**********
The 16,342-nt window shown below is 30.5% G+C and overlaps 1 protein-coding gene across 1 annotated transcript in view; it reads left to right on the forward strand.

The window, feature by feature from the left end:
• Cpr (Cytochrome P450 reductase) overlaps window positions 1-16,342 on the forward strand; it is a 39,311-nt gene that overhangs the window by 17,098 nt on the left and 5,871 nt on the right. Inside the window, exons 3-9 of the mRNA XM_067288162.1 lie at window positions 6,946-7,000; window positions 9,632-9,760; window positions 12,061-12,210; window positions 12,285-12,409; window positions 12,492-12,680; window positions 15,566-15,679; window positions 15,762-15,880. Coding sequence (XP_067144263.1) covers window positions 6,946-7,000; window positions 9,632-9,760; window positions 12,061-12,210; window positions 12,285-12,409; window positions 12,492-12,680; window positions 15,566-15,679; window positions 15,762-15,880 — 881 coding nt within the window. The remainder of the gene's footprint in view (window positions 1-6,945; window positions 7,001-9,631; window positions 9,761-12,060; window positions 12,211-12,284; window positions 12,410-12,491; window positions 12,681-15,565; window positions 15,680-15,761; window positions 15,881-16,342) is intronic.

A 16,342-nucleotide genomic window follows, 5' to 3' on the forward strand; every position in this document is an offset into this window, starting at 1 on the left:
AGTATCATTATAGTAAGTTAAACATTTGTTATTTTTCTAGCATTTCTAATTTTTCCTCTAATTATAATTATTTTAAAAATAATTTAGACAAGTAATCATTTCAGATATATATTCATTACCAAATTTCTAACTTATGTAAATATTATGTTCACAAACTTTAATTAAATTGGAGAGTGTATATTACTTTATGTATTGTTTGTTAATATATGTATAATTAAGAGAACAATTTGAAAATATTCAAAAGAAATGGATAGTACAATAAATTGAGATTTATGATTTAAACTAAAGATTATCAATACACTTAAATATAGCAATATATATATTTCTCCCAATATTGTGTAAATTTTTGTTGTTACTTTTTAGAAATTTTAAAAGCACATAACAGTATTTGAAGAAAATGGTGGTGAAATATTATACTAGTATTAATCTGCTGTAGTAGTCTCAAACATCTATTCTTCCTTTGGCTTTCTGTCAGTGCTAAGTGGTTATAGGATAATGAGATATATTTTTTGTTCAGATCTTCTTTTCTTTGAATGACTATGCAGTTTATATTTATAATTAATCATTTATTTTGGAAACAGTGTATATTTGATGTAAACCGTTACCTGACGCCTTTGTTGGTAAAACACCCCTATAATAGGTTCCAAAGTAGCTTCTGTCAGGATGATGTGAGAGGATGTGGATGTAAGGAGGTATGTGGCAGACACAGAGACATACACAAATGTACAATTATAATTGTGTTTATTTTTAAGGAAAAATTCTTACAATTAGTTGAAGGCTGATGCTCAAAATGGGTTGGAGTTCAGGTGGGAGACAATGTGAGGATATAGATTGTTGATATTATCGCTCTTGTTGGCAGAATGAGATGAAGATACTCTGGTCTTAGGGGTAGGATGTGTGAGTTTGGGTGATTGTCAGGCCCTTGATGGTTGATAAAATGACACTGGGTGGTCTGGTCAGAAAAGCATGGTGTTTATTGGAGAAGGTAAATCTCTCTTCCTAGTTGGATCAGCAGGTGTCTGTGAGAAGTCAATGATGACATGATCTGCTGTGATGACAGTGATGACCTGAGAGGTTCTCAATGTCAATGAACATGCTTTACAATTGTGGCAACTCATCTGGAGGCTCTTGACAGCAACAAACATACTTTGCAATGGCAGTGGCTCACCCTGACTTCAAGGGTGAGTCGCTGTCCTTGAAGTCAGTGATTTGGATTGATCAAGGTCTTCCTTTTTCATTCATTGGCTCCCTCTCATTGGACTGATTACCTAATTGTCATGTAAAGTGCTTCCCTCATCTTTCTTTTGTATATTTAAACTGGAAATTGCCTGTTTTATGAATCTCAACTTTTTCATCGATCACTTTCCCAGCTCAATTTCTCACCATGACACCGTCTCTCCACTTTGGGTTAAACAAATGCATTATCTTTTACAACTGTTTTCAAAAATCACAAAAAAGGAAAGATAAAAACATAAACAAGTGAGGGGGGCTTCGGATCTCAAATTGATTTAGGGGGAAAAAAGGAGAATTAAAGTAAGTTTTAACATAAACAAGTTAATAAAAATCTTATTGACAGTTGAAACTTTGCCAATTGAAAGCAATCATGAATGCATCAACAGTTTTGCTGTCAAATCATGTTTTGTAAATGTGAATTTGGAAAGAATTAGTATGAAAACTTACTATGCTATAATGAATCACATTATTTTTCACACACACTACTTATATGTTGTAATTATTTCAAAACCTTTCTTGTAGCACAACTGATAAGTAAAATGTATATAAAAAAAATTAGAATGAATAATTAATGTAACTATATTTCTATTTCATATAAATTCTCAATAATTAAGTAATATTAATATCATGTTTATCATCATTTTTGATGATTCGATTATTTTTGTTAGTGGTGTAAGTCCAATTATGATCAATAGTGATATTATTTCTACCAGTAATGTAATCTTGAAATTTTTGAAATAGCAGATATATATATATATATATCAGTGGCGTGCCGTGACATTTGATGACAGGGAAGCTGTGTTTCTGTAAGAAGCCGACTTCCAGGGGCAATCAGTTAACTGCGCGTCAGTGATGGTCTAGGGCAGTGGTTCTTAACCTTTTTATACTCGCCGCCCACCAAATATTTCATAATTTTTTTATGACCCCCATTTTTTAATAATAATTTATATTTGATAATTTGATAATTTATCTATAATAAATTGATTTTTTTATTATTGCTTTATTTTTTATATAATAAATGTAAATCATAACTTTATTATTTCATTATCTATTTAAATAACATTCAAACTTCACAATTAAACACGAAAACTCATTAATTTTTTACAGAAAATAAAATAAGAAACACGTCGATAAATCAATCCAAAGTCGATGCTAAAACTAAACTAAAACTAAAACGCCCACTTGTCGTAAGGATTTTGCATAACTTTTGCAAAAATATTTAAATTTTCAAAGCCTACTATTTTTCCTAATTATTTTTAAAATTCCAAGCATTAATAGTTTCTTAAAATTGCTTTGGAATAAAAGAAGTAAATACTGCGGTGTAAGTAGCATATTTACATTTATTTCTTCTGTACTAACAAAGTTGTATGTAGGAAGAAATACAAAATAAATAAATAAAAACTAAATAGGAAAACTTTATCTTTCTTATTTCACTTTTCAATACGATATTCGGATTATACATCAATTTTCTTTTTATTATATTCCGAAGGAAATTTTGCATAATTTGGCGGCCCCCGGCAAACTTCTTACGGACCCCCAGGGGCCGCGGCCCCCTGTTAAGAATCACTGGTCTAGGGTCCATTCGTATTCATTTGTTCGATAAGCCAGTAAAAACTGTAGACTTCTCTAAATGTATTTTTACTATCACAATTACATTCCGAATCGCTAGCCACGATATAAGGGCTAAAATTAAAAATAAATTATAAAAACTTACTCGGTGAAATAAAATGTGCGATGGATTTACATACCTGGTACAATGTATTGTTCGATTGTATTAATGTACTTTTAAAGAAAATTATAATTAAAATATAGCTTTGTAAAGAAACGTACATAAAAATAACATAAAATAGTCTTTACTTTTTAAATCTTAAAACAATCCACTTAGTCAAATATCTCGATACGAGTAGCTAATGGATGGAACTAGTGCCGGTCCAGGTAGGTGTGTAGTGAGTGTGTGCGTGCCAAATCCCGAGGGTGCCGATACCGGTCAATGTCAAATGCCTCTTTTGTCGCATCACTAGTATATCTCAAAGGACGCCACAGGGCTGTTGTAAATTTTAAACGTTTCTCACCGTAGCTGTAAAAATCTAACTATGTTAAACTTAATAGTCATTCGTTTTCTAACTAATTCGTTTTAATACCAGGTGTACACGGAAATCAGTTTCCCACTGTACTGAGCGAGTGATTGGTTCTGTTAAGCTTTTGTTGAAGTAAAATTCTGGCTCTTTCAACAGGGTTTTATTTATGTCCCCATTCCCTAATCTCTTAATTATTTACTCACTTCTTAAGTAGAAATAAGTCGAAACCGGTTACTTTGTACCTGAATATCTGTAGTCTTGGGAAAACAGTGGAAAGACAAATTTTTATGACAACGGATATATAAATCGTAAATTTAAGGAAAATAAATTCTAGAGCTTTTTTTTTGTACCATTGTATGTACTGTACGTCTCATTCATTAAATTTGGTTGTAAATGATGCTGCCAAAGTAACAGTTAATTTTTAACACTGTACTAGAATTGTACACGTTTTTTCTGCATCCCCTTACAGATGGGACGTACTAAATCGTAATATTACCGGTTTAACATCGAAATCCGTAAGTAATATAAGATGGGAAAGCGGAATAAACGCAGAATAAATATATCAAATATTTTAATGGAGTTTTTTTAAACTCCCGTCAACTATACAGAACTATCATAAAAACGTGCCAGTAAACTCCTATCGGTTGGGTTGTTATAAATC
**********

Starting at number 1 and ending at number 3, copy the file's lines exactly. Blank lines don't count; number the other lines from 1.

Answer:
The 16,342-nt window shown below is 30.5% G+C and overlaps 1 protein-coding gene across 1 annotated transcript in view; it reads left to right on the forward strand.

The window, feature by feature from the left end:
• Cpr (Cytochrome P450 reductase) overlaps window positions 1-16,342 on the forward strand; it is a 39,311-nt gene that overhangs the window by 17,098 nt on the left and 5,871 nt on the right. Inside the window, exons 3-9 of the mRNA XM_067288162.1 lie at window positions 6,946-7,000; window positions 9,632-9,760; window positions 12,061-12,210; window positions 12,285-12,409; window positions 12,492-12,680; window positions 15,566-15,679; window positions 15,762-15,880. Coding sequence (XP_067144263.1) covers window positions 6,946-7,000; window positions 9,632-9,760; window positions 12,061-12,210; window positions 12,285-12,409; window positions 12,492-12,680; window positions 15,566-15,679; window positions 15,762-15,880 — 881 coding nt within the window. The remainder of the gene's footprint in view (window positions 1-6,945; window positions 7,001-9,631; window positions 9,761-12,060; window positions 12,211-12,284; window positions 12,410-12,491; window positions 12,681-15,565; window positions 15,680-15,761; window positions 15,881-16,342) is intronic.